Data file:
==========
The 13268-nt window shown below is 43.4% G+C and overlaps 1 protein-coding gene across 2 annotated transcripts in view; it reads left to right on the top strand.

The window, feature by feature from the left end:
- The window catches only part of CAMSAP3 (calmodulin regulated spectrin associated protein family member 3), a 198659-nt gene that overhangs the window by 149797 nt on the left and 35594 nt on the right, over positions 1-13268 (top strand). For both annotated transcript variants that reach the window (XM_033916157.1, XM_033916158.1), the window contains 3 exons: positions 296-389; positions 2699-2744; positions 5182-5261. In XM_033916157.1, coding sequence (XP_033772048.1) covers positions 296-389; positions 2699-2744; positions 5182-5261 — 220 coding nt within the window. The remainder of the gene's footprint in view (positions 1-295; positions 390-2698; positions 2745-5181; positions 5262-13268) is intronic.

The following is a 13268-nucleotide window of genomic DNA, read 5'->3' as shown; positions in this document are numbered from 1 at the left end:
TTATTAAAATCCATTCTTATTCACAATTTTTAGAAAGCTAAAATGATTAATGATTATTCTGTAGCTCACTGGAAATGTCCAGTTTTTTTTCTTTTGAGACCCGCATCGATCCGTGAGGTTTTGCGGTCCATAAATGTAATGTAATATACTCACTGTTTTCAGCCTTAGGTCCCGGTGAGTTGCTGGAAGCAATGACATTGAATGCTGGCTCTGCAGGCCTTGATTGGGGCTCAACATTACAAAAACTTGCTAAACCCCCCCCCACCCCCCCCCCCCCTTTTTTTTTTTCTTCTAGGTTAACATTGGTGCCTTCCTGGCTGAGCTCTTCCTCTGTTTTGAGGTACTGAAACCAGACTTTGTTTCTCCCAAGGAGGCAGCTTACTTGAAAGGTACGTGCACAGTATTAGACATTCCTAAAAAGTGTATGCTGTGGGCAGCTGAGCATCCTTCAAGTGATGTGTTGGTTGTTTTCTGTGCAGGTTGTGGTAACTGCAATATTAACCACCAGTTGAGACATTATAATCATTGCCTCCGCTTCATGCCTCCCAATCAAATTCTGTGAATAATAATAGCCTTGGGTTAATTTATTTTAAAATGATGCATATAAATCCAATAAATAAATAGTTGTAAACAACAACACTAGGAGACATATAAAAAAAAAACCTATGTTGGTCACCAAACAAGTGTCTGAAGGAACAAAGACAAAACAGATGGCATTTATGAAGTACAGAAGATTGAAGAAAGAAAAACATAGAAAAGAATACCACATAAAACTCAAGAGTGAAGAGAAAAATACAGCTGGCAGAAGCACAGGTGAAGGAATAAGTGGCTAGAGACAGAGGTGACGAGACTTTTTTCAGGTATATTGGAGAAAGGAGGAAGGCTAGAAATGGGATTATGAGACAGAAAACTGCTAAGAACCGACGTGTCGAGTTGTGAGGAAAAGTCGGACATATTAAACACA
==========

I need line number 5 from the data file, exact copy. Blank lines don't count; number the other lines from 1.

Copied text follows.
TTATTAAAATCCATTCTTATTCACAATTTTTAGAAAGCTAAAATGATTAATGATTATTCTGTAGCTCACTGGAAATGTCCAGTTTTTTTTCTTTTGAGACCCGCATCGATCCGTGAGGTTTTGCGGTCCATAAATGTAATGTAATATACTCACTGTTTTCAGCCTTAGGTCCCGGTGAGTTGCTGGAAGCAATGACATTGAATGCTGGCTCTGCAGGCCTTGATTGGGGCTCAACATTACAAAAACTTGCTAAACCCCCCCCCACCCCCCCCCCCCCTTTTTTTTTTTCTTCTAGGTTAACATTGGTGCCTTCCTGGCTGAGCTCTTCCTCTGTTTTGAGGTACTGAAACCAGACTTTGTTTCTCCCAAGGAGGCAGCTTACTTGAAAGGTACGTGCACAGTATTAGACATTCCTAAAAAGTGTATGCTGTGGGCAGCTGAGCATCCTTCAAGTGATGTGTTGGTTGTTTTCTGTGCAGGTTGTGGTAACTGCAATATTAACCACCAGTTGAGACATTATAATCATTGCCTCCGCTTCATGCCTCCCAATCAAATTCTGTGAATAATAATAGCCTTGGGTTAATTTATTTTAAAATGATGCATATAAATCCAATAAATAAATAGTTGTAAACAACAACACTAGGAGACATATAAAAAAAAAACCTATGTTGGTCACCAAACAAGTGTCTGAAGGAACAAAGACAAAACAGATGGCATTTATGAAGTACAGAAGATTGAAGAAAGAAAAACATAGAAAAGAATACCACATAAAACTCAAGAGTGAAGAGAAAAATACAGCTGGCAGAAGCACAGGTGAAGGAATAAGTGGCTAGAGACAGAGGTGACGAGACTTTTTTCAGGTATATTGGAGAAAGGAGGAAGGCTAGAAATGGGATTATGAGACAGAAAACTGCTAAGAACCGACGTGTCGAGTTGTGAGGAAAAGTCGGACATATTAAACACA